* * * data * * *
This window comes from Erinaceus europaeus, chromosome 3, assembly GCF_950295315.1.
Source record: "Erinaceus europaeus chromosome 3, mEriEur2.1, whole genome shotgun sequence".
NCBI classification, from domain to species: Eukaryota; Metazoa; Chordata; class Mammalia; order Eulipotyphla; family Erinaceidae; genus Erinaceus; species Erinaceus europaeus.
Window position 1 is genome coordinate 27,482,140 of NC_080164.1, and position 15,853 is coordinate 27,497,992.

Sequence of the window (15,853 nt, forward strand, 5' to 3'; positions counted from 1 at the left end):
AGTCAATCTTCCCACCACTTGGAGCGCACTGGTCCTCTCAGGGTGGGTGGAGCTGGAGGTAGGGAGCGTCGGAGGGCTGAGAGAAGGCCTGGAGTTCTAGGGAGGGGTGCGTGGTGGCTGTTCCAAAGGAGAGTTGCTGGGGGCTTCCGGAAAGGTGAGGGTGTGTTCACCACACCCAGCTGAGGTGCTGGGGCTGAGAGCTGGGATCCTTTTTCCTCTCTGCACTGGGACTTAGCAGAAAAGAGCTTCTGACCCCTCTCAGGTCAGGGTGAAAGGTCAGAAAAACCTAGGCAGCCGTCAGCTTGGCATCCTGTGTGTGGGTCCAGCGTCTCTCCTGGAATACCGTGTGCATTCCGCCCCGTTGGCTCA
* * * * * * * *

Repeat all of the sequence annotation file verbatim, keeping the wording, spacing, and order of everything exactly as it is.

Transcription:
This window comes from Erinaceus europaeus, chromosome 3, assembly GCF_950295315.1.
Source record: "Erinaceus europaeus chromosome 3, mEriEur2.1, whole genome shotgun sequence".
NCBI classification, from domain to species: Eukaryota; Metazoa; Chordata; class Mammalia; order Eulipotyphla; family Erinaceidae; genus Erinaceus; species Erinaceus europaeus.
Window position 1 is genome coordinate 27,482,140 of NC_080164.1, and position 15,853 is coordinate 27,497,992.

Sequence of the window (15,853 nt, forward strand, 5' to 3'; positions counted from 1 at the left end):
AGTCAATCTTCCCACCACTTGGAGCGCACTGGTCCTCTCAGGGTGGGTGGAGCTGGAGGTAGGGAGCGTCGGAGGGCTGAGAGAAGGCCTGGAGTTCTAGGGAGGGGTGCGTGGTGGCTGTTCCAAAGGAGAGTTGCTGGGGGCTTCCGGAAAGGTGAGGGTGTGTTCACCACACCCAGCTGAGGTGCTGGGGCTGAGAGCTGGGATCCTTTTTCCTCTCTGCACTGGGACTTAGCAGAAAAGAGCTTCTGACCCCTCTCAGGTCAGGGTGAAAGGTCAGAAAAACCTAGGCAGCCGTCAGCTTGGCATCCTGTGTGTGGGTCCAGCGTCTCTCCTGGAATACCGTGTGCATTCCGCCCCGTTGGCTCA